Robinson, BRH, Cotton, BA, Pritts, TA, Branson, R, Holcomb, JB, Muskat, P, Fox, EE, Wade, CE, Del Junco, DJ, Bulger, EM, Cohen, MJ, Schreiber, M, Myers, JG, Brasel, K, Phelan, HA, Alarcon, LH, Rahbar, MH & Callcut, RA 2013, 'Application of the Berlin definition in PROMMTT patients: The impact of resuscitation on the incidence of hypoxemia', Journal of Trauma and Acute Care Surgery, vol. 75, no. 1 SUPPL1. https://doi.org/10.1097/TA.0b013e31828fa408
    Robinson, Bryce R H ; Cotton, Bryan A. ; Pritts, Timothy A. ; Branson, Richard ; Holcomb, John B. ; Muskat, Peter ; Fox, Erin E. ; Wade, Charles E. ; Del Junco, Deborah J. ; Bulger, Eileen M. ; Cohen, Mitchell J. ; Schreiber, Martin ; Myers, John G. ; Brasel, Karen ; Phelan, Herb A. ; Alarcon, Louis H. ; Rahbar, Mohammad H. ; Callcut, Rachael A. / Application of the Berlin definition in PROMMTT patients : The impact of resuscitation on the incidence of hypoxemia. In: Journal of Trauma and Acute Care Surgery. 2013 ; Vol. 75, No. 1 SUPPL1.
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    abstract = "BACKGROUND: Acute lung injury following trauma resuscitation remains a concern despite recent advances. With the use of the PROMMTT study population, the risk of hypoxemia and potential modifiable risk factors are studied. METHODS: Patients with survival for 24 hours or greater with at least one intensive care unit day were included in the analysis. Hypoxemia was categorized using the Berlin definition for adult respiratory distress syndrome: none (PaO2-to-FIO2 ratio [P/F] > 300 mm Hg), mild (P/F, 201-300 mm Hg), moderate (P/F, 101-200 mm Hg) or severe (P/F ≤ 100 mm Hg). The cohort was dichotomized into those with none or mild hypoxemia and those with moderate or severe injury. Early resuscitation was defined as that occurring 0 hour to 6 hours from arrival; late resuscitation was defined as that occurring 7 hours to 24 hours. Multivariate logistic regression models were developed controlling for age, sex, mechanisms of injury, arrival physiology, individual Abbreviated Injury Scale (AIS) scores, blood transfusions, and crystalloid administration. RESULTS: Of the patients 58.7{\%} (731 of 1,245) met inclusion criteria. Hypoxemia occurred in 69{\%} (mild, 24{\%}; moderate, 28{\%}; severe, 17{\%}). Mortality was highest (24{\%}) in the severe group. During early resuscitation (0Y6 h), logistic regression revealed age (odd ratio [OR], 1.02; 95{\%} confidence interval [CI], 1.00-1.04), chest AIS score (OR, 1.31; 95{\%} CI, 1.10-1.57), and intravenously administered crystalloid fluids given in 500 mL increments (OR, 1.12; 95{\%} CI, 1.01-1.25) as predictive of moderate or severe hypoxemia. During late resuscitation, age (OR, 1.02; 95{\%} CI, 1.00-1.04), chest AIS score (OR, 1.33; 95{\%} CI, 1.11-1.59), and crystalloids given during this period (OR, 1.05; 95{\%} CI, 1.01-1.10) were also predictive of moderate-to-severe hypoxemia. Red blood cell, plasma, and platelet transfusions (whether received during early or late resuscitation) failed to demonstrate an increased risk of developing moderate/severe hypoxemia. CONCLUSION: Severe chest injury, increasing age, and crystalloid-based resuscitation, but not blood transfusions, were associated with increased risk of developing moderate-to-severe hypoxemia following injury.",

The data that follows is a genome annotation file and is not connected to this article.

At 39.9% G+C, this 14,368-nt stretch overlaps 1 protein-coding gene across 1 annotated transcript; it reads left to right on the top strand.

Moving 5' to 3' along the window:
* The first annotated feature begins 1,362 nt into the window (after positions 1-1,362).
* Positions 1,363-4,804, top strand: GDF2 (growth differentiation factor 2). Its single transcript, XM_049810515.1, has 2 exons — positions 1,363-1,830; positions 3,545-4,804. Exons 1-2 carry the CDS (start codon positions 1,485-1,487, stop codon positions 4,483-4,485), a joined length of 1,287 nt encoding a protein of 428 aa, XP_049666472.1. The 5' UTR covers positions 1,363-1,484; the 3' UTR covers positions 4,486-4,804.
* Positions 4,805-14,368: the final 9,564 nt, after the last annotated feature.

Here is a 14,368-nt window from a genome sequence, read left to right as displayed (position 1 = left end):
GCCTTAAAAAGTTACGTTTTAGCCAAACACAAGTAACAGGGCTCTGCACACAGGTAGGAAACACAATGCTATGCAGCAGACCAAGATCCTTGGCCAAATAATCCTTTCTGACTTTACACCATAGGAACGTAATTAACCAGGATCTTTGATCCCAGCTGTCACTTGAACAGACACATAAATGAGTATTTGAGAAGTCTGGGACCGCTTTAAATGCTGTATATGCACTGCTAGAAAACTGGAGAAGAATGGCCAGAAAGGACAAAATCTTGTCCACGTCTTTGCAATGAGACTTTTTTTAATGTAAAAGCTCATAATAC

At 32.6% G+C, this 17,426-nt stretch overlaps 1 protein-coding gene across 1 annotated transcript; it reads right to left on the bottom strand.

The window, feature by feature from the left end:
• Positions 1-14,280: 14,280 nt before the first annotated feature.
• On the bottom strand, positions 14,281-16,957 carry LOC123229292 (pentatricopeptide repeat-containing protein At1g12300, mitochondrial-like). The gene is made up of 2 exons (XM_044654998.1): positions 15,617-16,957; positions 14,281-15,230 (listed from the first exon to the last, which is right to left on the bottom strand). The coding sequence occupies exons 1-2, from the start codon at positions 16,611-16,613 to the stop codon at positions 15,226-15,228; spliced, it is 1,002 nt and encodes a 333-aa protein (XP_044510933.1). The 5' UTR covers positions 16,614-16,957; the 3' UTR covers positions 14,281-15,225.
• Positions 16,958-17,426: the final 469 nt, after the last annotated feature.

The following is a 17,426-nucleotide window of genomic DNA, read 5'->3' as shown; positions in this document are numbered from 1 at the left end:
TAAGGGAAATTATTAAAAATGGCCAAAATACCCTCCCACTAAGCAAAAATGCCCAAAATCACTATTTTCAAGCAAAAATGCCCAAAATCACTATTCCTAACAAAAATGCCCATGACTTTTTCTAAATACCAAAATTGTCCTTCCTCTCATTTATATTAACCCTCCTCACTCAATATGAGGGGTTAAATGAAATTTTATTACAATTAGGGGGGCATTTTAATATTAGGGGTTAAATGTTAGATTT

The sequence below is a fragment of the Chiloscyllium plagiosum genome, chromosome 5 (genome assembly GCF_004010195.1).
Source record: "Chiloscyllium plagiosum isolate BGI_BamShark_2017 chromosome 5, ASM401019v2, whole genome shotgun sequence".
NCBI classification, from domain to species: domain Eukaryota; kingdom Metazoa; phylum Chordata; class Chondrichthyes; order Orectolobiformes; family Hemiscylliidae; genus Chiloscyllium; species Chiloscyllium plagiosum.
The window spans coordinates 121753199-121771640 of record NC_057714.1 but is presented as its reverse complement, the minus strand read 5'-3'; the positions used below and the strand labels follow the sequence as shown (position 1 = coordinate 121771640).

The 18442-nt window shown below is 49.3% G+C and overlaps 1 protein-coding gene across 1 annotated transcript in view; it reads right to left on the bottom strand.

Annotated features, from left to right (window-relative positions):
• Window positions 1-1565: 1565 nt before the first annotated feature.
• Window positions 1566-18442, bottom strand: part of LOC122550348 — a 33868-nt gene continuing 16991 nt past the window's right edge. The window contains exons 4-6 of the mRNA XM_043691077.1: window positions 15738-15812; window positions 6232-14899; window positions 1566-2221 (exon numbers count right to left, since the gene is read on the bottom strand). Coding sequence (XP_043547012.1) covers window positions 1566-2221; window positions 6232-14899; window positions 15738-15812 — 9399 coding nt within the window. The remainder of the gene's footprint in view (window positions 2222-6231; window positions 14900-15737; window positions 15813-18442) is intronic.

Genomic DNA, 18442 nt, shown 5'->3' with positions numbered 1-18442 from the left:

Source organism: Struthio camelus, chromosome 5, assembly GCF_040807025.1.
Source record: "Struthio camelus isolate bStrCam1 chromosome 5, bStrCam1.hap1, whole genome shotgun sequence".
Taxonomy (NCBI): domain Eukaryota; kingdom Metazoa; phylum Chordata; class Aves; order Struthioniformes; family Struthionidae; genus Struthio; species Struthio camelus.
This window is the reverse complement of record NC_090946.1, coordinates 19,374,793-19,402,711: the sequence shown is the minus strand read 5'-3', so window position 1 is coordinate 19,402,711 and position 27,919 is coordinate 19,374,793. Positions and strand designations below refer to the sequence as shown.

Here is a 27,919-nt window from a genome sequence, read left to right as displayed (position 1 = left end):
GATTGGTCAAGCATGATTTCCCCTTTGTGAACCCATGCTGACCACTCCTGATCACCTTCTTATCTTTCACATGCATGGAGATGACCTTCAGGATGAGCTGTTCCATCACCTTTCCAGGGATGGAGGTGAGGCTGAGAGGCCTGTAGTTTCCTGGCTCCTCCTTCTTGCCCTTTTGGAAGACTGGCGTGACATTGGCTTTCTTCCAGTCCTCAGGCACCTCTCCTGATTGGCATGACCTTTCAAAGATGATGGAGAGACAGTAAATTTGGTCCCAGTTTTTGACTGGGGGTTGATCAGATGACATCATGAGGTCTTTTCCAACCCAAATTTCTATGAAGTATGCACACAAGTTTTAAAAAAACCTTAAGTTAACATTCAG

keywords = "Hypoxemia, Lung injury, PROMMTT, Resuscitation, Trauma",
    author = "Robinson, {Bryce R H} and Cotton, {Bryan A.} and Pritts, {Timothy A.} and Richard Branson and Holcomb, {John B.} and Peter Muskat and Fox, {Erin E.} and Wade, {Charles E.} and {Del Junco}, {Deborah J.} and Bulger, {Eileen M.} and Cohen, {Mitchell J.} and Martin Schreiber and Myers, {John G.} and Karen Brasel and Phelan, {Herb A.} and Alarcon, {Louis H.} and Rahbar, {Mohammad H.} and Callcut, {Rachael A.}",
    year = "2013",
    doi = "10.1097/TA.0b013e31828fa408",
    language = "English (US)",
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    TY - JOUR

    T1 - Application of the Berlin definition in PROMMTT patients

    T2 - The impact of resuscitation on the incidence of hypoxemia

    AU - Robinson, Bryce R H

    AU - Cotton, Bryan A.

    AU - Pritts, Timothy A.

    AU - Branson, Richard

    AU - Holcomb, John B.

    AU - Muskat, Peter

    AU - Fox, Erin E.

    AU - Wade, Charles E.

    AU - Del Junco, Deborah J.

    AU - Bulger, Eileen M.

    AU - Cohen, Mitchell J.

    AU - Schreiber, Martin

    AU - Myers, John G.

    AU - Brasel, Karen

    AU - Phelan, Herb A.

    AU - Alarcon, Louis H.

    AU - Rahbar, Mohammad H.